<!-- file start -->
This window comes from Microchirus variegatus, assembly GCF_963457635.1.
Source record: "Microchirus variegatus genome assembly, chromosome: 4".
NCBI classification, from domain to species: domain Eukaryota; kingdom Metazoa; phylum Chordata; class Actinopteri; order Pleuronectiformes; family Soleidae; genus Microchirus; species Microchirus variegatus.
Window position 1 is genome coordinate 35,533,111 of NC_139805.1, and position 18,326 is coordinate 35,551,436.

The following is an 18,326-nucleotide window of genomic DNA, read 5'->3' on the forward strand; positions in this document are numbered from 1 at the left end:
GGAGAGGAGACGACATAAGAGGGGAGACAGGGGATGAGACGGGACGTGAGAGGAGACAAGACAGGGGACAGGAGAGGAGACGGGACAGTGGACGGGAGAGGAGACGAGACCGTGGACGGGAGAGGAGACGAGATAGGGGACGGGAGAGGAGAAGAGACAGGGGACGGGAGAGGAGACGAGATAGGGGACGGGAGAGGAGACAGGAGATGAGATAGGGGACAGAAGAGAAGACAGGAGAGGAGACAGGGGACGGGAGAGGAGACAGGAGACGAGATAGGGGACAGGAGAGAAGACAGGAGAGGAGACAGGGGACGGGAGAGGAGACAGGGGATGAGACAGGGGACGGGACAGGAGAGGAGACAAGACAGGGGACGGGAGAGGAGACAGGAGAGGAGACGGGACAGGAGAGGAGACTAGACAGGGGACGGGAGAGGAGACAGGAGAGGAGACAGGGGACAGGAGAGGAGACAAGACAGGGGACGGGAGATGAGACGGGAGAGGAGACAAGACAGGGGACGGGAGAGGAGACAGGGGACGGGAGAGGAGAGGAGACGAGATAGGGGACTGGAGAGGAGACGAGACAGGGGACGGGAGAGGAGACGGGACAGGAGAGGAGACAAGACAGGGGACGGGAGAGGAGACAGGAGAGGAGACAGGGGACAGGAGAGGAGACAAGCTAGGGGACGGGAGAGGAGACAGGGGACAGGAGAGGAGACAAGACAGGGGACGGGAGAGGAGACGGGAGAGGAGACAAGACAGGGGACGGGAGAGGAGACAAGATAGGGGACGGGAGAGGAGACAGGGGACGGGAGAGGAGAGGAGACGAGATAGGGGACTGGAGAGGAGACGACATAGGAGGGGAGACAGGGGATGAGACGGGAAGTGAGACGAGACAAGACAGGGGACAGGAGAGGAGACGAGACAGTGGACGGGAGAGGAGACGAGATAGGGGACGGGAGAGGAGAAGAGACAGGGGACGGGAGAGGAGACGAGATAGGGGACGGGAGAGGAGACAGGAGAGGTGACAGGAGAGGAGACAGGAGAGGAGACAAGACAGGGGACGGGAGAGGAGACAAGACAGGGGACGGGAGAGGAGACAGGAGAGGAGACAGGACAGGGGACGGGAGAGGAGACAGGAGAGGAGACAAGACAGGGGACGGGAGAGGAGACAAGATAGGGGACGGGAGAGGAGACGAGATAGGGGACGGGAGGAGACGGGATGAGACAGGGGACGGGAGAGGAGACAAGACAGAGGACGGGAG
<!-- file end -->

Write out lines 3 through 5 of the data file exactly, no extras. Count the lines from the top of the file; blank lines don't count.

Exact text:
NCBI classification, from domain to species: domain Eukaryota; kingdom Metazoa; phylum Chordata; class Actinopteri; order Pleuronectiformes; family Soleidae; genus Microchirus; species Microchirus variegatus.
Window position 1 is genome coordinate 35,533,111 of NC_139805.1, and position 18,326 is coordinate 35,551,436.

The following is an 18,326-nucleotide window of genomic DNA, read 5'->3' on the forward strand; positions in this document are numbered from 1 at the left end: